I'm unaware of a corresponding passage in the DMG (oddly enough) but the PHB states clearly on page 6:

Ultimately, the Dungeon Master is the authority on the campaign and its setting...

In D&D, this is nearly absolute, up to the limits of the players getting up and walking out of the game. It includes retcons, even though that is not strictly what that passage is talking about.

Should I Retcon?

This is a dicier question. Strangely enough, this time, it is the DMG putting the brakes on the situation, on page 4:

Consistency is a key to a believable fictional world.

This quote is not really addressing the issue of retcons directly, either. But it is easy to see how this applies-- a retcon, by its very definition (a portmanteau of 'retroactive continuity') is a break in the consistency of the game world you are creating or, in this case, directing.

The thing about retcons is, they can be very jarring for the players who experience them, and individual players and GMs have widely differing tolerances and reactions to them. I've seen players react very badly to even minor changes like this. In the worst cases, it trains them not to trust their senses as you narrate them, and jams their ability to decide what their characters think and feel about their own characters and decision making processes.

But I've also seen players (when they hear me muttering to myself about having messed up my own plan) offer to roll back and retcon a major combat encounter if it would help me out. (I was stunned.)

My best brief answer to the "Should I?" is, with great caution, don't wait very long to do it, and be upfront about it.

Can I/Should I... With Pre-Published Material?

Unless you're in a special situation like running a convention slot or are in some other way subject to an even higher authority than yourself as GM, it does not matter whether you retcon your own personally designed scenario in your own personally designed world, or if you are running something otherwise completely per print from a published adventure.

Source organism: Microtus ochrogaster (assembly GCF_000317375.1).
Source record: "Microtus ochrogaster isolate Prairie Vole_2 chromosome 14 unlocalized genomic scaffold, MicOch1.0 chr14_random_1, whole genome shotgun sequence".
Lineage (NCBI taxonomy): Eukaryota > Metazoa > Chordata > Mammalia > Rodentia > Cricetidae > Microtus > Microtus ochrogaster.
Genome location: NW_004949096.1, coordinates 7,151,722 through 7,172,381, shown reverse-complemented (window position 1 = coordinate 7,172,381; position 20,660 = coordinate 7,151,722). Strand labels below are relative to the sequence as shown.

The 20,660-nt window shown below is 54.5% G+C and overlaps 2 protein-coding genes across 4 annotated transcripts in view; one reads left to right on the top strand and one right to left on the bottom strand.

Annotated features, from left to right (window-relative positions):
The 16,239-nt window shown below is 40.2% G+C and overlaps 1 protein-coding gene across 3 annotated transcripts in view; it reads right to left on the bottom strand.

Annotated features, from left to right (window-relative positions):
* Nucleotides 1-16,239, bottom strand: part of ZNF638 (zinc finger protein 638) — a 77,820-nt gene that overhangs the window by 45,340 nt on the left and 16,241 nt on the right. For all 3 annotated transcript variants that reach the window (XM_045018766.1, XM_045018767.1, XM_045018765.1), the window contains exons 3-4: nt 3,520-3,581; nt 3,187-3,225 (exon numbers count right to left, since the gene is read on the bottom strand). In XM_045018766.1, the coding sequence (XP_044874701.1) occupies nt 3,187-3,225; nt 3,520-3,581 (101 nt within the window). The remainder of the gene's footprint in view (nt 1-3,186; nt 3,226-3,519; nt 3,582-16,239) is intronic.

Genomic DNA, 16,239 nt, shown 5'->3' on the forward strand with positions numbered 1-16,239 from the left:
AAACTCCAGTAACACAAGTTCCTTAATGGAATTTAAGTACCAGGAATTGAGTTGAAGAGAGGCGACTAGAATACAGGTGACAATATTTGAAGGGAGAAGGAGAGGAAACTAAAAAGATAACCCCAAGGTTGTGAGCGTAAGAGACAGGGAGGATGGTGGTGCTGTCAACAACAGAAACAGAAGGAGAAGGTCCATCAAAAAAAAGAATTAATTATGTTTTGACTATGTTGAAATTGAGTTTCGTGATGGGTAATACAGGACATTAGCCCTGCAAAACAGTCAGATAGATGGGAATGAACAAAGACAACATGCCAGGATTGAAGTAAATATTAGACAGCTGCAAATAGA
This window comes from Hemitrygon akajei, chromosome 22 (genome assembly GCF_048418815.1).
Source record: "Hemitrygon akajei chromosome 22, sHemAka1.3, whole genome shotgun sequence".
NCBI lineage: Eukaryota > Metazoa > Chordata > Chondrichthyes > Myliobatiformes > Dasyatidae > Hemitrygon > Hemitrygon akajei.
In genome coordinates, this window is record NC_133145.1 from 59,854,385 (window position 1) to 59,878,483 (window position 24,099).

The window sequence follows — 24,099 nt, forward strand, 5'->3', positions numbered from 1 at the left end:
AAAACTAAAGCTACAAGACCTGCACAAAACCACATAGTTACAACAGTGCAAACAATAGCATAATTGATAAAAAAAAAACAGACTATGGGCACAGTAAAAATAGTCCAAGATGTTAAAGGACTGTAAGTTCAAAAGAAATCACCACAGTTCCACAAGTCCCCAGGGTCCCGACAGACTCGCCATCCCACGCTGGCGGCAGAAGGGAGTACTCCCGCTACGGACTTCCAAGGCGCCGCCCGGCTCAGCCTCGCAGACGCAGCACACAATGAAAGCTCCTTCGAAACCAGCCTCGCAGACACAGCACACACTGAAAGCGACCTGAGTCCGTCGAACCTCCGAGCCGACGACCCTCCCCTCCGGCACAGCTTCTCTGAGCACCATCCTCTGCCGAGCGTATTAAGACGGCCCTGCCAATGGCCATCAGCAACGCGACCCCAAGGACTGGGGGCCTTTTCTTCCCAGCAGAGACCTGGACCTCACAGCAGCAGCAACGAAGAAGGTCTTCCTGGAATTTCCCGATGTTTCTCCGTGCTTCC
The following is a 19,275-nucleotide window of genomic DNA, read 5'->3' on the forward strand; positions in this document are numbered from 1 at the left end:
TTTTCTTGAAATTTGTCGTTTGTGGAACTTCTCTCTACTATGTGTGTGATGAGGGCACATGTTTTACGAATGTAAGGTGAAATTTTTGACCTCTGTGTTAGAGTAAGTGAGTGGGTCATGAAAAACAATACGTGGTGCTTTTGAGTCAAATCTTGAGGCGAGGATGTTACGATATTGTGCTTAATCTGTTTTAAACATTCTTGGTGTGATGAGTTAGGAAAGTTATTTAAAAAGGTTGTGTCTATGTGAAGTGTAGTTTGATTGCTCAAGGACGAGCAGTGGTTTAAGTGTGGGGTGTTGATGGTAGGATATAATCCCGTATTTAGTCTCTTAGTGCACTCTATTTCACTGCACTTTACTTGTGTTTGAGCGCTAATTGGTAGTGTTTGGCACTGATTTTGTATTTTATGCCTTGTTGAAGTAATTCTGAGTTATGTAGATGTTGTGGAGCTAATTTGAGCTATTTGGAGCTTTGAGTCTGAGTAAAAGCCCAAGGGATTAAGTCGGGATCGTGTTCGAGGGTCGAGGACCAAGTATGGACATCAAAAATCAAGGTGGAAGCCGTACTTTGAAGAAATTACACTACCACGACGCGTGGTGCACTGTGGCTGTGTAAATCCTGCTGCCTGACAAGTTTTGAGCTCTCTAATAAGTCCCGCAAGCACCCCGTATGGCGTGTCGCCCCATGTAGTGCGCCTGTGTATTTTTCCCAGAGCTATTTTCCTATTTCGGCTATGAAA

You're still the GM. You're still the authority. The same caveats about player reactions apply in exactly the same measure.

If an authority for this is needed, the full and complete quote from the PHB is actually:

Ultimately, the Dungeon Master is the authority on the campaign and its setting, even if the setting is a published world.

(Emphasis mine.)

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  • \$\begingroup\$ I hadn't noticed that that would isn't in the DMG, but I'd be willing to bet that's an intentional omission. Putting it in PHB and not in DMG, it's telling the players not to question the DM, while avoiding giving DM's too large a sense of godhood (i.e. - I'm DM, I can do no wrong). Maybe not, but it does at least make sense logically. \$\endgroup\$ – Keven M Jul 14 at 21:32
  • \$\begingroup\$ @kevenM I can see the reasoning behind that, but I come from a different tradition of writing where it would make sense to put both statements in both books. \$\endgroup\$ – Novak Jul 14 at 22:07
  • \$\begingroup\$ In your "pre-published material" section, it may be worth considering that such changes to existing material may have unintended repercussions later depending on the change being made (though I doubt it'd matter much in this particular case). \$\endgroup\$ – V2Blast Jul 15 at 4:14
  • \$\begingroup\$ @V2Blast You know, that's a good point. Let me ponder that, for the best edit. \$\endgroup\$ – Novak Jul 15 at 4:42
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You're allowed to retcon, although more nuanced solutions are usually preferable.

A retcon—retroactively changing something—is always within the DM's power in D&D. In one campaign I played in, the entire party was killed, and the DM rolled it back because it would have made for a disappointing ending to the campaign. You always have this ability, and there are situations when it's the best choice.

However, this power is usually kept in reserve for emergencies, for a few reasons:

  • It can undermine the players' sense of continuity in the world. It feels a little jarring sometimes to be told that you can't rely on your recollection of the game's events, or that something you achieved didn't happen after all, and so on.
  • It can feel unfair, since players may say, "If I had known about X, I would have done Y instead" or "If X had happened, I should have more hit points left", and so-on. You can end up with a chain of demands for do-overs, which is a very awkward mode to play in.
  • It feels like a violation of the "show, not tell" rule of story-writing. You ideally want the players to explore the world organically, rather than just have their past events dictated by the DM.